So, before I start my day, I decided to spend some time with Mercy Thompson over in Washington State. It's Thanksgiving there, so the weather's no better but within a single chapter, I've been transported from here to somewhere where all I have to do is relax and admire how skillfully Patricia Briggs re-immerses me into Mercy's world through the mundane activity of Black Friday shopping and then blows everything apart, leaving me keen to know what happens next.

 

Better yet, I was able to get this book in the audible version (books 2-6 aren't available as audiobooks in Switzerland) so I can let Lorelei King lay the whole thing out for me as I walk beneath slowly brightening sky to get a café creme and a couple of croissants for breakfast.

 

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text 2018-02-11 12:28
"Need To Know" by Karen Cleveland - DNF - abandoned at 20% mark
Need to Know: A Novel - Karen Cleveland

The hype that brought me to this book was mostly accurate. It is fascinating to read a novel about a CIA analyst, written by someone who was a CIA analyst for a decade. The premise - what would you do if your work to uncover suspected Russian sleeper cells in the US identified your huaband of seven years and father to your four children as a suspect. I suspect that, as the book unfolds, there will be a complex hiw-do-I-get-out-of-this? plot.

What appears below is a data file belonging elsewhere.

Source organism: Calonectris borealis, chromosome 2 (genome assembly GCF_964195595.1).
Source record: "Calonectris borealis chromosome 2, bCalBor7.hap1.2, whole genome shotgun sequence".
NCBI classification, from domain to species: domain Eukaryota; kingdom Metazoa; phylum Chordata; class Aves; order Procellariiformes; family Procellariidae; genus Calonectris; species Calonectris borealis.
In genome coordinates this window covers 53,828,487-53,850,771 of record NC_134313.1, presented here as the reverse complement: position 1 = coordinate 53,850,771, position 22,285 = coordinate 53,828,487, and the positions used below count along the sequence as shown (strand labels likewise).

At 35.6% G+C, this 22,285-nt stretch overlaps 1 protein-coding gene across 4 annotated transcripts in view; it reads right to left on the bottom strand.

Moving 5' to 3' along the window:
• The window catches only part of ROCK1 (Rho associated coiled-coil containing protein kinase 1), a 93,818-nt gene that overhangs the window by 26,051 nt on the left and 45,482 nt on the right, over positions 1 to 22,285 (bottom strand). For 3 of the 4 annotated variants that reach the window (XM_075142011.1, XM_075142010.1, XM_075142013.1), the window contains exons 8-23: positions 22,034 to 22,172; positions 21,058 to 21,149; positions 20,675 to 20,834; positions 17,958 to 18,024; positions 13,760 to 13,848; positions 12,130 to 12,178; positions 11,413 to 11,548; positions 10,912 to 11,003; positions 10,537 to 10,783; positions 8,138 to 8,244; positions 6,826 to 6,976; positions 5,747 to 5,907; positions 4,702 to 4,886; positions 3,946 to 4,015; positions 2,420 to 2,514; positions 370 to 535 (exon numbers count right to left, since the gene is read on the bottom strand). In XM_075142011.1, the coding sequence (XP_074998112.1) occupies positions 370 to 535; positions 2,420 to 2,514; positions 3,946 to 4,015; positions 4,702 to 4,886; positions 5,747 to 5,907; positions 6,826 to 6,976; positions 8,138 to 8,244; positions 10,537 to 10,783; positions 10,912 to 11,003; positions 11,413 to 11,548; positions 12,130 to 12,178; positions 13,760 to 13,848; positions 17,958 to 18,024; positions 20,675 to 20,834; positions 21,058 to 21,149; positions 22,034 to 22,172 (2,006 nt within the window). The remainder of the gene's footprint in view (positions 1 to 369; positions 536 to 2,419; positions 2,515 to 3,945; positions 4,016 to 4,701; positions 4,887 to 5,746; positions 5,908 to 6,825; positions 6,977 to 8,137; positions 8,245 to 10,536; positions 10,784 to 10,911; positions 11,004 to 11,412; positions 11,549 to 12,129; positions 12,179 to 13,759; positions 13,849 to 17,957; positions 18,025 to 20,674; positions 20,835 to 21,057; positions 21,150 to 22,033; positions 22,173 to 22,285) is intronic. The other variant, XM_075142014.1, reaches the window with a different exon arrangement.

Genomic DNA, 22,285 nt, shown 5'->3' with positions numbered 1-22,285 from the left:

Unfortunately, this book is not for me. The pace is slow. The emotions are too wholesome. The characters are vamilla. I expected more anger and more scepticism. There's  too much motherhood and apple pie here for me to enjpy myself.

 

After two hours of a nine hour book, I've decided that I don't Need To Know.

 

Try the audiobook sample on the SoundCloud link below and see if this book is for you.

[soundcloud url="https://api.soundcloud.com/tracks/348643610" params="color=#ff5500&auto_play=false&hide_related=false&show_comments=true&show_user=true&show_reposts=false&show_teaser=true&visual=true" width="100%" height="300" iframe="true" /]

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review 2018-02-08 23:21
“A Study In Charlotte – Charlotte Holmes #1” by Brittany Cavallaro
A Study in Charlotte - Brittany Cavallaro